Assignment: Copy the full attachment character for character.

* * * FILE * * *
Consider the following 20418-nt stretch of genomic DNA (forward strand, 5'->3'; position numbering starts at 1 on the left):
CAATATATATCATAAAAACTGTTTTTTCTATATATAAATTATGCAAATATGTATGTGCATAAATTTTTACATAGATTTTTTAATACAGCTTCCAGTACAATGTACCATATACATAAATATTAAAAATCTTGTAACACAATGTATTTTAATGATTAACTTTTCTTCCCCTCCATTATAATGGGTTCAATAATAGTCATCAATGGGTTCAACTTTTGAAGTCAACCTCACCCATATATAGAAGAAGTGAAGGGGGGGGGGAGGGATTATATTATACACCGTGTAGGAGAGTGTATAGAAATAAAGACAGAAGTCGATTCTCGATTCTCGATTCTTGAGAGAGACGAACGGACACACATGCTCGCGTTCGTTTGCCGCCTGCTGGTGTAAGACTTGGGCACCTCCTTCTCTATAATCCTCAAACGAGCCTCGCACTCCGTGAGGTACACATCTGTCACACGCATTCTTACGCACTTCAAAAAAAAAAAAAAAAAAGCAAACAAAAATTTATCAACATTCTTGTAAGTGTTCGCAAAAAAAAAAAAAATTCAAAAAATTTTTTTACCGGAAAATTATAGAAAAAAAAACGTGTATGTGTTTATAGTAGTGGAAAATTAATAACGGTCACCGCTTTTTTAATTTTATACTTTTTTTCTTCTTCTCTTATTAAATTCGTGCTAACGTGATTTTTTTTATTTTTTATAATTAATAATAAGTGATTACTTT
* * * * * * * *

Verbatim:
Consider the following 20418-nt stretch of genomic DNA (forward strand, 5'->3'; position numbering starts at 1 on the left):
CAATATATATCATAAAAACTGTTTTTTCTATATATAAATTATGCAAATATGTATGTGCATAAATTTTTACATAGATTTTTTAATACAGCTTCCAGTACAATGTACCATATACATAAATATTAAAAATCTTGTAACACAATGTATTTTAATGATTAACTTTTCTTCCCCTCCATTATAATGGGTTCAATAATAGTCATCAATGGGTTCAACTTTTGAAGTCAACCTCACCCATATATAGAAGAAGTGAAGGGGGGGGGGAGGGATTATATTATACACCGTGTAGGAGAGTGTATAGAAATAAAGACAGAAGTCGATTCTCGATTCTCGATTCTTGAGAGAGACGAACGGACACACATGCTCGCGTTCGTTTGCCGCCTGCTGGTGTAAGACTTGGGCACCTCCTTCTCTATAATCCTCAAACGAGCCTCGCACTCCGTGAGGTACACATCTGTCACACGCATTCTTACGCACTTCAAAAAAAAAAAAAAAAAAGCAAACAAAAATTTATCAACATTCTTGTAAGTGTTCGCAAAAAAAAAAAAAATTCAAAAAATTTTTTTACCGGAAAATTATAGAAAAAAAAACGTGTATGTGTTTATAGTAGTGGAAAATTAATAACGGTCACCGCTTTTTTAATTTTATACTTTTTTTCTTCTTCTCTTATTAAATTCGTGCTAACGTGATTTTTTTTATTTTTTATAATTAATAATAAGTGATTACTTT